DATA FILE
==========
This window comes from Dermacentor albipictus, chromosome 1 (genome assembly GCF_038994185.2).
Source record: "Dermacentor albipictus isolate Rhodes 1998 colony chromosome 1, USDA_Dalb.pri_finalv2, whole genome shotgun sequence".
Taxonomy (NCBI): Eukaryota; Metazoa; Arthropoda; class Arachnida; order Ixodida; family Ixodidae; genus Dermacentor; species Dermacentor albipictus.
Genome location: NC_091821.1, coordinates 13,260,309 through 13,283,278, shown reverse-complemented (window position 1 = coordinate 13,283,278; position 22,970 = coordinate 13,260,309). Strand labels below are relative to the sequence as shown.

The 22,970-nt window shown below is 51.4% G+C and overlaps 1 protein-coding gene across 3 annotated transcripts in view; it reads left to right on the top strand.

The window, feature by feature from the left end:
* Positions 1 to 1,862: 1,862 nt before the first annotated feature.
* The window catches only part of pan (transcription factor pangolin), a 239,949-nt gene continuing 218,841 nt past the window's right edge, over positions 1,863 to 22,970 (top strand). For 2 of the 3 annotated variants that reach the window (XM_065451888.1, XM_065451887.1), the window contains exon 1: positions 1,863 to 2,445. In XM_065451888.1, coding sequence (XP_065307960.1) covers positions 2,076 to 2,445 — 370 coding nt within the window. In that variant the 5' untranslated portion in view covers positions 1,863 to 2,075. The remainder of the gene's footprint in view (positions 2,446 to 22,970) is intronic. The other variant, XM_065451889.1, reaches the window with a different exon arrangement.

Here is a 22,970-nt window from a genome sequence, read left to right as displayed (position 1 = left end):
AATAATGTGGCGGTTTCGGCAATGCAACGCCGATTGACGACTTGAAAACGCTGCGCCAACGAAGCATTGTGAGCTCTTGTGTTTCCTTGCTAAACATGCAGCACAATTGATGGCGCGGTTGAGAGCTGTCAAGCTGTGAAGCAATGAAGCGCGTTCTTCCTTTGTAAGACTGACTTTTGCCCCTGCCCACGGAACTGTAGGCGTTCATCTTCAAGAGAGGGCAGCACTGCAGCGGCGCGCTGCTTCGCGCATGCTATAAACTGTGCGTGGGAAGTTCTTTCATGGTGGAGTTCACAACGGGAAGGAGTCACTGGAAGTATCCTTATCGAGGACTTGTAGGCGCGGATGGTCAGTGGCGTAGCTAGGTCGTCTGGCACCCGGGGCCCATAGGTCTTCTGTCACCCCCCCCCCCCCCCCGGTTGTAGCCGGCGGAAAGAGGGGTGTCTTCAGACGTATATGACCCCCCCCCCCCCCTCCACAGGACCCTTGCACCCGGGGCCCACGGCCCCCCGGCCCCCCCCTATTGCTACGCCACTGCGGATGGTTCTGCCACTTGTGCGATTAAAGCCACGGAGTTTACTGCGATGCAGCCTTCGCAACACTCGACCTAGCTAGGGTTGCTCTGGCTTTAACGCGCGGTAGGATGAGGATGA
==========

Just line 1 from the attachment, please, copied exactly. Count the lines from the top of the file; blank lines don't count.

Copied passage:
This window comes from Dermacentor albipictus, chromosome 1 (genome assembly GCF_038994185.2).